On May 8, the DOJ and the FTC issued a joint report, “Competition in the Real Estate Brokerage Industry,” to inform consumers and others involved in the industry about important competition issues involving residential real estate, including the impact of the Internet, the competitive structure of the real estate brokerage industry, and obstacles to a more competitive environment.
This report helps inform Americans about their real estate brokerage options and alert state legislatures and real estate commissions about the danger of enacting laws and regulations that harm competition.
The report followed a workshop conducted by the agencies in October 2005, entitled “Competition Policy and the Real Estate Industry.” The workshop focused on issues related to the competitiveness of the residential real estate industry and covered topics such as multiple listing services, online “virtual office Web sites,” discount and fee-for-service brokers, and minimum service requirements. Panelists at the workshop included real estate brokers, state regulators, and academics.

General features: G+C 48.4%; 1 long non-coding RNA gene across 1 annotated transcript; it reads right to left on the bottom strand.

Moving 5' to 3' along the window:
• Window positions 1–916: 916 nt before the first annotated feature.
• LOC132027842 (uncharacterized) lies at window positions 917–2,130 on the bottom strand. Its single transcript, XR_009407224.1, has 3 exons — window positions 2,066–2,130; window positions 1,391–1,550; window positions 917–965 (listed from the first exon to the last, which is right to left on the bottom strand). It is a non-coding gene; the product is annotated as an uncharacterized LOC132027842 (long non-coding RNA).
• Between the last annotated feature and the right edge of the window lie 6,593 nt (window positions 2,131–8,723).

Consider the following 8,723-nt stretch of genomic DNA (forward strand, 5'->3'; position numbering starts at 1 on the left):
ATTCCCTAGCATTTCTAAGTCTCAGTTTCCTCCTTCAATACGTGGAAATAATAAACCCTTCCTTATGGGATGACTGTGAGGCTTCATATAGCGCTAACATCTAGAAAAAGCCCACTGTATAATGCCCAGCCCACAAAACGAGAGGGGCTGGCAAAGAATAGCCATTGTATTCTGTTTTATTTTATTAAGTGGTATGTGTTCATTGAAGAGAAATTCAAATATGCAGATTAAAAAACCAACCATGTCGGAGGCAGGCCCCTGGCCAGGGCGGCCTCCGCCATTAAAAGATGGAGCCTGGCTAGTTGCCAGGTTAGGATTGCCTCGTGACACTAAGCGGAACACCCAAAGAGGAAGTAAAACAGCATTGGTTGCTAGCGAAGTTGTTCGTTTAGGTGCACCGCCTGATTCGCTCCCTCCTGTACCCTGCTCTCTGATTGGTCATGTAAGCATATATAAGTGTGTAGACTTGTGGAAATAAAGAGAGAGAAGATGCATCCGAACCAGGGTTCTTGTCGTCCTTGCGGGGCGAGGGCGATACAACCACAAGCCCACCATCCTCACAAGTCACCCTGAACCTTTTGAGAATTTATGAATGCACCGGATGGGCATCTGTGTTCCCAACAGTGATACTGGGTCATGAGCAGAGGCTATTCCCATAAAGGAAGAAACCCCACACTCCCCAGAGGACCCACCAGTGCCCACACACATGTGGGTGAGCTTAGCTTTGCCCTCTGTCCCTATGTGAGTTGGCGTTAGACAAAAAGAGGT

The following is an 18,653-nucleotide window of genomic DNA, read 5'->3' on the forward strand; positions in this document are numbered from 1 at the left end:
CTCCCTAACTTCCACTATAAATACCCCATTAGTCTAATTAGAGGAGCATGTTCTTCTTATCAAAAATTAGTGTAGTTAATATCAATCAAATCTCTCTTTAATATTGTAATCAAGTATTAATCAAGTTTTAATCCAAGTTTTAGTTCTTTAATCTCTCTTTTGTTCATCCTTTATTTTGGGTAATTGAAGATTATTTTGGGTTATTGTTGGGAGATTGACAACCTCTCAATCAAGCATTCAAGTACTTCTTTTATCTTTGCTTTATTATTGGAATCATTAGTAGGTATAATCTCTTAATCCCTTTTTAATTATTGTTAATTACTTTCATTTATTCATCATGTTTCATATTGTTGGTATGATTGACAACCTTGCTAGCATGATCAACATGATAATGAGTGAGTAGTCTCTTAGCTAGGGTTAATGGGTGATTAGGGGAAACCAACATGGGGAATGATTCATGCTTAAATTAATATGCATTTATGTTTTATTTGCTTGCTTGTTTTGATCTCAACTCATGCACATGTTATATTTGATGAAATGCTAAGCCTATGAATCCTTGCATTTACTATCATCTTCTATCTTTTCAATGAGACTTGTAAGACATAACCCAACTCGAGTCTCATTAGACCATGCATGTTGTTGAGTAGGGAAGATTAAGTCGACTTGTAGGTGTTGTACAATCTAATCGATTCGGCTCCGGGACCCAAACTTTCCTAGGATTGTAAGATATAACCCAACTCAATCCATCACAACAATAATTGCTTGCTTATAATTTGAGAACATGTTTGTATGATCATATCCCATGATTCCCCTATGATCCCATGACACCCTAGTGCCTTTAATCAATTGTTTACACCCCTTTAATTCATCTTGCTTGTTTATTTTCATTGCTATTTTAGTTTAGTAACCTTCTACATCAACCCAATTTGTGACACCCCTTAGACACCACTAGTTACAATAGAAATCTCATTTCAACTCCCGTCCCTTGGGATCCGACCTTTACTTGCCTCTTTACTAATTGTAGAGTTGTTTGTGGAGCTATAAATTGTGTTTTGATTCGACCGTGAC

As discussed in the report, the review by the DOJ and the FTC suggests that, although the real estate industry has undergone a number of substantial changes in recent years – particularly as a result of technological advances such as the Internet – competition in the industry has been hindered as a result of actions taken by some real estate brokers acting through multiple listing services and the National Association of Realtors, state legislatures, and state real estate commissions. In addition, consumers likely would benefit significantly from additional knowledge about the range of options available in brokerage services and fees. Based on their review, the DOJ and the FTC recommend the following to help maintain competition and protect consumers in the real estate brokerage industry: